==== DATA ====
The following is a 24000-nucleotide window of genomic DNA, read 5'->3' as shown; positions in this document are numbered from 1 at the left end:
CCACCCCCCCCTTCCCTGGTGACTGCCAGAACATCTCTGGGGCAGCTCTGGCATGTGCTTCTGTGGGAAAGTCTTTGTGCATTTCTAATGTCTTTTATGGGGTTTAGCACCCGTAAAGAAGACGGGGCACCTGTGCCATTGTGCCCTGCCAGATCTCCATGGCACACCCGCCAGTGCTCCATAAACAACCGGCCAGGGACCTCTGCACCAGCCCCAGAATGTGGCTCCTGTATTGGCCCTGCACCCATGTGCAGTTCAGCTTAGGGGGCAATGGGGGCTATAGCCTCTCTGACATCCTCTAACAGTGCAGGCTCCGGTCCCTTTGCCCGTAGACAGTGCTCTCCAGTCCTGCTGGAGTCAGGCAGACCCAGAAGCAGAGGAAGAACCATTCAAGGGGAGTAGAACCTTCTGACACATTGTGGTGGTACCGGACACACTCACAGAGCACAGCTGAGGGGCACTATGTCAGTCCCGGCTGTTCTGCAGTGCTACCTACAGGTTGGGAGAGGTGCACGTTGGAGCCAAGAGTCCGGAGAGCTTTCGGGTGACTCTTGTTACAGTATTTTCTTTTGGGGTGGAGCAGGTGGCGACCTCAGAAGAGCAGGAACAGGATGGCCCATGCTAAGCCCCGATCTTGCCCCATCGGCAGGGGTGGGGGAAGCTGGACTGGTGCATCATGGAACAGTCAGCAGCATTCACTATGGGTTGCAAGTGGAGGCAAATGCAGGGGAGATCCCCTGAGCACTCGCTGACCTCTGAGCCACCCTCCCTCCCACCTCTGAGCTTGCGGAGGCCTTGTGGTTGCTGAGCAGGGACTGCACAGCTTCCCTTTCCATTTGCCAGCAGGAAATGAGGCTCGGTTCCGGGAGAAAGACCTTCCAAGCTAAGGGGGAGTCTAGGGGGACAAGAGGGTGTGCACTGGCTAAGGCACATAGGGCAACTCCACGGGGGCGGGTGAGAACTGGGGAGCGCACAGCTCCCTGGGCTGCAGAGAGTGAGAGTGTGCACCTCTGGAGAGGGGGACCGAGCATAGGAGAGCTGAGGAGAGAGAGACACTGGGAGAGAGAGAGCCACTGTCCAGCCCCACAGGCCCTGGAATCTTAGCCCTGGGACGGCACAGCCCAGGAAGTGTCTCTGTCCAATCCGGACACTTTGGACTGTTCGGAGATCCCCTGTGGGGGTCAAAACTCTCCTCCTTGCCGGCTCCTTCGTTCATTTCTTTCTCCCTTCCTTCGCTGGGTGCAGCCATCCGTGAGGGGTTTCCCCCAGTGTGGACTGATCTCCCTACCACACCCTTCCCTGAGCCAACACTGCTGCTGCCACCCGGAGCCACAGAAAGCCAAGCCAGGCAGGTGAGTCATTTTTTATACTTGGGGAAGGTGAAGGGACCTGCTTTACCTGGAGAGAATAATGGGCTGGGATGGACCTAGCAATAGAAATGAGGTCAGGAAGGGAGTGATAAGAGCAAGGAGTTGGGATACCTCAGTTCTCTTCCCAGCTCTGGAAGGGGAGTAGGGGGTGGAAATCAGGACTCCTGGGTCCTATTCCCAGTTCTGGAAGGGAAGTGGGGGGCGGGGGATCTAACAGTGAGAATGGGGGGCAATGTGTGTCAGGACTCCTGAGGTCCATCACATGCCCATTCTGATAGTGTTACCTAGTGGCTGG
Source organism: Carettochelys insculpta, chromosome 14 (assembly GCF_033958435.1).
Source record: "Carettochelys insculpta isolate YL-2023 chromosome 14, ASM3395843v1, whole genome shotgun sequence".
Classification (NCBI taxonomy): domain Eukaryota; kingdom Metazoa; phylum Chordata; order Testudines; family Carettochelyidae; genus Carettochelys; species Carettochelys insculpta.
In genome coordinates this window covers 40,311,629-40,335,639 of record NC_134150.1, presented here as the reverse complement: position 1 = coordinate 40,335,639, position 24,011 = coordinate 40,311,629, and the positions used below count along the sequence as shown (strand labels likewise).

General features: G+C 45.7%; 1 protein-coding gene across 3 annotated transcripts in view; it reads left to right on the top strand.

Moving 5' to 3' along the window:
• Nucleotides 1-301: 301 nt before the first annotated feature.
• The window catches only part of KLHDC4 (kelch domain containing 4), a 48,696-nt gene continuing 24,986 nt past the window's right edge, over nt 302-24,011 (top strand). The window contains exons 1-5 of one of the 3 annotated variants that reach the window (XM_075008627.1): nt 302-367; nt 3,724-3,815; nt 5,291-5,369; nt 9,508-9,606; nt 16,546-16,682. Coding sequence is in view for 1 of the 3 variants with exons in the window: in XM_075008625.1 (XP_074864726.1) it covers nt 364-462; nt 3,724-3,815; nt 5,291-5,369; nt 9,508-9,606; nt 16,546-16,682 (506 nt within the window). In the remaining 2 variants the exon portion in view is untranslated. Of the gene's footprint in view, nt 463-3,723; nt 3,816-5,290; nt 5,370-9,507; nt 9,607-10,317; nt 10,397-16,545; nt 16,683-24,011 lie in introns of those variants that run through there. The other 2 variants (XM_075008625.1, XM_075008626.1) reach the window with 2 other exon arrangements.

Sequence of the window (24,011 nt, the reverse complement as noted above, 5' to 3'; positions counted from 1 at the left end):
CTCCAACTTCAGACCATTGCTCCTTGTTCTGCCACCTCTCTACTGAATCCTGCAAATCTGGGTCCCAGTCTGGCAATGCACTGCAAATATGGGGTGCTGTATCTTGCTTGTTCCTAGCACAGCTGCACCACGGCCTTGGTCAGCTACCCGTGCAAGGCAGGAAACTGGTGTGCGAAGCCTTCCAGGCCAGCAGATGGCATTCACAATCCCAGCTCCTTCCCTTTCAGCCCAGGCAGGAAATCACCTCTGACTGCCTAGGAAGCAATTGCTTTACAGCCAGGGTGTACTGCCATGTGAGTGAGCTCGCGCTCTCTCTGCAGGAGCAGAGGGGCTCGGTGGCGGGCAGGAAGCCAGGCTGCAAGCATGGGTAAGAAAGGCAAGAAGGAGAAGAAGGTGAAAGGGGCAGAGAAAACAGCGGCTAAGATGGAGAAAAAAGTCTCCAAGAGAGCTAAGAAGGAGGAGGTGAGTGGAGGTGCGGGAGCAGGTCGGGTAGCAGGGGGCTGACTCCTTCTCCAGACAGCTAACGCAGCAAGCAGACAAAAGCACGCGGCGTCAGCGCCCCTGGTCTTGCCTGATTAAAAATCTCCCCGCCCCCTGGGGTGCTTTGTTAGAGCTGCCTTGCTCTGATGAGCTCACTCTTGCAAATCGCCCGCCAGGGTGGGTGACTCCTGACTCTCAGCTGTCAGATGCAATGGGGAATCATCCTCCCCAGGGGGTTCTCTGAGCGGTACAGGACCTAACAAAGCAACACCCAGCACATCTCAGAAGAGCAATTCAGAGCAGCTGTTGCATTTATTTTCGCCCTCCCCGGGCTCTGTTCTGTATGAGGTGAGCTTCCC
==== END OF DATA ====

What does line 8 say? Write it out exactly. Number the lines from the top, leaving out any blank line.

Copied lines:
Moving 5' to 3' along the window: